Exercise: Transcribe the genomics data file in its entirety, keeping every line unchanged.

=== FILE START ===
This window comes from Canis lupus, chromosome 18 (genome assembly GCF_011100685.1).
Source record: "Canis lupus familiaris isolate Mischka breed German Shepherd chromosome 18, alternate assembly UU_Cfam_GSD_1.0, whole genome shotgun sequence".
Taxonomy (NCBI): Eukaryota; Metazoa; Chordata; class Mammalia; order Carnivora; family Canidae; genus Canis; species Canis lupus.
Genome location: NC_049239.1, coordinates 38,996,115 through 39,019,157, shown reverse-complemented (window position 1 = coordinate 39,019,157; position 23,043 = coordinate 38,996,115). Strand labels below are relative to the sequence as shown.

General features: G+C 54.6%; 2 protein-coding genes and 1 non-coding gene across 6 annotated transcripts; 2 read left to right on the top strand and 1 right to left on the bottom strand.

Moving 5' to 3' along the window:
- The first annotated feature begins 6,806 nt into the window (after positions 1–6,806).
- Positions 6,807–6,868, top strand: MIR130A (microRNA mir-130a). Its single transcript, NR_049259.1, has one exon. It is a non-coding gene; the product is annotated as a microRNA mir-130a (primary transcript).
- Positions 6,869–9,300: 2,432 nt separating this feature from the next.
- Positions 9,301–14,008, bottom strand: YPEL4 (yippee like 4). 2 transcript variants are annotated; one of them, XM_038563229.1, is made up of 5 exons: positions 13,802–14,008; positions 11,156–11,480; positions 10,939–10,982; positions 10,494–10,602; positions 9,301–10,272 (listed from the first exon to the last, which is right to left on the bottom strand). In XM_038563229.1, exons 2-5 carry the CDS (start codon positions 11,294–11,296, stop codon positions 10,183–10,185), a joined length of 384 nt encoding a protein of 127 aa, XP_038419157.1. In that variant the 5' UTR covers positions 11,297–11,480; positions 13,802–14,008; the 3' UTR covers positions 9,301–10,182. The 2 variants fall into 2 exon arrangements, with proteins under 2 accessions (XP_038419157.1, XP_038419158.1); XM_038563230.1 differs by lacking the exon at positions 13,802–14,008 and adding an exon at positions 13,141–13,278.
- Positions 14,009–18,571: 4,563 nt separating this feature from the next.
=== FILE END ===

This window comes from Canis lupus, chromosome 18 (genome assembly GCF_011100685.1).
Source record: "Canis lupus familiaris isolate Mischka breed German Shepherd chromosome 18, alternate assembly UU_Cfam_GSD_1.0, whole genome shotgun sequence".
Taxonomy (NCBI): Eukaryota; Metazoa; Chordata; class Mammalia; order Carnivora; family Canidae; genus Canis; species Canis lupus.
Genome location: NC_049239.1, coordinates 38,996,115 through 39,019,157, shown reverse-complemented (window position 1 = coordinate 39,019,157; position 23,043 = coordinate 38,996,115). Strand labels below are relative to the sequence as shown.

General features: G+C 54.6%; 2 protein-coding genes and 1 non-coding gene across 6 annotated transcripts; 2 read left to right on the top strand and 1 right to left on the bottom strand.

Moving 5' to 3' along the window:
- The first annotated feature begins 6,806 nt into the window (after positions 1–6,806).
- Positions 6,807–6,868, top strand: MIR130A (microRNA mir-130a). Its single transcript, NR_049259.1, has one exon. It is a non-coding gene; the product is annotated as a microRNA mir-130a (primary transcript).
- Positions 6,869–9,300: 2,432 nt separating this feature from the next.
- Positions 9,301–14,008, bottom strand: YPEL4 (yippee like 4). 2 transcript variants are annotated; one of them, XM_038563229.1, is made up of 5 exons: positions 13,802–14,008; positions 11,156–11,480; positions 10,939–10,982; positions 10,494–10,602; positions 9,301–10,272 (listed from the first exon to the last, which is right to left on the bottom strand). In XM_038563229.1, exons 2-5 carry the CDS (start codon positions 11,294–11,296, stop codon positions 10,183–10,185), a joined length of 384 nt encoding a protein of 127 aa, XP_038419157.1. In that variant the 5' UTR covers positions 11,297–11,480; positions 13,802–14,008; the 3' UTR covers positions 9,301–10,182. The 2 variants fall into 2 exon arrangements, with proteins under 2 accessions (XP_038419157.1, XP_038419158.1); XM_038563230.1 differs by lacking the exon at positions 13,802–14,008 and adding an exon at positions 13,141–13,278.
- Positions 14,009–18,571: 4,563 nt separating this feature from the next.